Push 2017 has just come to a close, rounding out an intense two-weeks of new and exciting work from a range of North-West based talents. It’d be a difficult job trying to see everything that was on offer but HOME regular and local theatre reviewer Dave Murray gave it a good shot. Here, he reflects on his Push 2017 highlights…
Two years ago I listened to Walter Meierjohann talk about the as yet unfinished HOME, and describe how he wanted to connect with theatre makers in Manchester, and that HOME would be a directing theatre. You can read the original post here. I questioned whether Manchester would warm to HOME. I needn’t have worried.
For the past two weeks at PUSH 2017 there has been a real energy about the theatre, the focus on local talent encompassing finished works, work in progress and workshops. As a showcase for North West theatre it has been superb. In terms of providing space, time and expertise to local theatre makers, I suspect each of those showing work have found the support and exposure invaluable. Across all Manchester theatres, we have an enviable selection of programmes to support regional theatre makers.
I saw more plays than I had planned; there was too much temptation. Mighty Heart presented Now is the Moment We Learn Hope, and Square Peg performed The Return. Both were works in progress, pieces at an early stage that invited feedback, asked the audience to contribute to how these pieces might be developed in the future. Both were sold out.
Hope featured large in the festival. Powder Keg’s excellent Morale is High at the Anthony Burgess Foundation brought together personal stories and gig to look at how we deal with our hopes for the future. Cheryl Martin drew parallels between personal loss, immortal jazz singers and the science of the universe in Who Wants to Live Forever, but hope ran all the way through her powerful performance. Mina from Nataly Lebouleux was a highly visual and physical portrayal of conversion therapy, an enlightening performance on a difficult subject. People Zoo’s The Trial was a surreal and powerful take on Kafka’s story, with clear parallels for today’s world. Betty from Fly in Your Soup Theatre was a beautiful, sensitive portrayal of old age and how we look back on lives lived.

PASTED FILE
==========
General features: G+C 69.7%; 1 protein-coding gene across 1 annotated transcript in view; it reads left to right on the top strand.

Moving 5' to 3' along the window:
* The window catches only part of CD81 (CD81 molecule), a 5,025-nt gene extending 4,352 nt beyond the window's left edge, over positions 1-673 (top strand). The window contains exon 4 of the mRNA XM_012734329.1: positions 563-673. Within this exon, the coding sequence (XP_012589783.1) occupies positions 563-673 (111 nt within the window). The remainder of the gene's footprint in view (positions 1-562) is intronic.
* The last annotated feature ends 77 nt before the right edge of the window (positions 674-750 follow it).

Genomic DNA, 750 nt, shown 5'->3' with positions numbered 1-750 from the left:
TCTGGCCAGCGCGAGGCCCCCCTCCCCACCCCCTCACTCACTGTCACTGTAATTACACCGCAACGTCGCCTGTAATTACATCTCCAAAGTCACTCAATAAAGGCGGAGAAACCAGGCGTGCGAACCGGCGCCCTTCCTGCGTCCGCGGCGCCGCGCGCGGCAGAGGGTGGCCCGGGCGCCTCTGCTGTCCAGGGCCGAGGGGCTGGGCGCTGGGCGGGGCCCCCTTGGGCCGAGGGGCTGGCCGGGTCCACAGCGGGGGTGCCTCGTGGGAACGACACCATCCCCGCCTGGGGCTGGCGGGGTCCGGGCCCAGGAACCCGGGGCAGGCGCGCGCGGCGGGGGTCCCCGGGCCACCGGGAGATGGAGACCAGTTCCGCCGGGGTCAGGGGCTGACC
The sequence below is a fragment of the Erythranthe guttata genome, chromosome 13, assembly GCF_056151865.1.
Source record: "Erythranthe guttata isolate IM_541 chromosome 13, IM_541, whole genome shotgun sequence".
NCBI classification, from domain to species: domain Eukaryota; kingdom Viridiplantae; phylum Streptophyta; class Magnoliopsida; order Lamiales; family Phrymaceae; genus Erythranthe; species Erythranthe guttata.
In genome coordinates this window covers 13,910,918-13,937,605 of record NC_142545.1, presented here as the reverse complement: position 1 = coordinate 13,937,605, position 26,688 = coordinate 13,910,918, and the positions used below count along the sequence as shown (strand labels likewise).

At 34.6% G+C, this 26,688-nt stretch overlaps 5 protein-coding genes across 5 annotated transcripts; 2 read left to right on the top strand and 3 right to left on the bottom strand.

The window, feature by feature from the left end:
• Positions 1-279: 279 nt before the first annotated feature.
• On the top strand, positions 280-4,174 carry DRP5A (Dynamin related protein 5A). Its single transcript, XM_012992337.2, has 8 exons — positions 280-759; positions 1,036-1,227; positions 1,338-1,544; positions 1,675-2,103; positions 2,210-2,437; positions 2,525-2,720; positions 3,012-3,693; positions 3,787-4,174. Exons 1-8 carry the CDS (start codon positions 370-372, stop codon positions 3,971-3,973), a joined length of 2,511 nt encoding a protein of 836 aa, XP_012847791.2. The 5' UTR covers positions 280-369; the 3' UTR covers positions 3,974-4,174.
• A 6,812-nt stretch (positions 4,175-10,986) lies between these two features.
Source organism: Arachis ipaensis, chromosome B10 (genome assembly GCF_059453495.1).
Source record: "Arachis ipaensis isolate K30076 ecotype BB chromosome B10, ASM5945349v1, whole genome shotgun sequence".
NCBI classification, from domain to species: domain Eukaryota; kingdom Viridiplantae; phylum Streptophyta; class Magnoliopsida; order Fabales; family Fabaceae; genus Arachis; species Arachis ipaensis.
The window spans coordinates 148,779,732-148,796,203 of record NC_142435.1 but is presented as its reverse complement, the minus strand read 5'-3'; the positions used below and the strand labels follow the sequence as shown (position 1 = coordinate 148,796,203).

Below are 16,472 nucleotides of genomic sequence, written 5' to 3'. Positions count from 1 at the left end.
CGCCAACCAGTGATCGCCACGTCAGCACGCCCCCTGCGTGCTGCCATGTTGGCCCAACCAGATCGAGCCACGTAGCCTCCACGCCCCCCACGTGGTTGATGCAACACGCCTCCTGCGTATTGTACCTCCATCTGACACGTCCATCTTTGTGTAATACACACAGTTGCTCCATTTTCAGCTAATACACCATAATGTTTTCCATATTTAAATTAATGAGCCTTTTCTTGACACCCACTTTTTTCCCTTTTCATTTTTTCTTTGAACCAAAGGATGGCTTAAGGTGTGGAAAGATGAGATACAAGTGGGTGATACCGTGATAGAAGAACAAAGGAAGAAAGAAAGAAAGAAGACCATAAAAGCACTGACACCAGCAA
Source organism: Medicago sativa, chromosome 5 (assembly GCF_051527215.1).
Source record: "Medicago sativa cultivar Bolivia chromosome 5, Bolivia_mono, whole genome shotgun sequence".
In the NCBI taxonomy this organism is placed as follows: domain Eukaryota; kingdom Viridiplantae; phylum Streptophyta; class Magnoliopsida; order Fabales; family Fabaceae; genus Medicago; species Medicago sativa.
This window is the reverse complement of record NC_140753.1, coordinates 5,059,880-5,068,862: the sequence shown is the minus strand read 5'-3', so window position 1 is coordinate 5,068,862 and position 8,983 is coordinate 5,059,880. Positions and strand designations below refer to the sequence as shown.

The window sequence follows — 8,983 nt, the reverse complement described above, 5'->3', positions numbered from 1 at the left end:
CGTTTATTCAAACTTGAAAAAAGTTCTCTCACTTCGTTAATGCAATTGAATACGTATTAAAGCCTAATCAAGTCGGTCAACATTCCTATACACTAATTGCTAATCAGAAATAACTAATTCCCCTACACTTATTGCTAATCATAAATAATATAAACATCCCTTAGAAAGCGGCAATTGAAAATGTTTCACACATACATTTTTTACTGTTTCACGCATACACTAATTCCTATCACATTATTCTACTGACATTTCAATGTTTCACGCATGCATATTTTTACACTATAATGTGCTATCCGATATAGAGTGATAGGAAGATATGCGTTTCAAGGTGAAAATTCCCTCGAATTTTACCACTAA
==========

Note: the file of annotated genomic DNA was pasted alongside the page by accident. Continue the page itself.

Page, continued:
I was fortunate to attend one of the many workshops – over the two weeks there were sessions on finding your voice, ‘vogue’ dance, short film funding, theatre marketing and much more. I took part in a session on set design ‘The Model Box’ with Rhys Jarman, who designed the set for Gecko’s Institute. Working through the emotional and physical themes of Madame Butterfly, the session build up to the construction of a full 1:25 set model. Theatre constantly relies on learning new skills.
It was billed as ‘Two weeks of inspiring, creative experiences fresh from the North West’. PUSH 2017 was all that and more.
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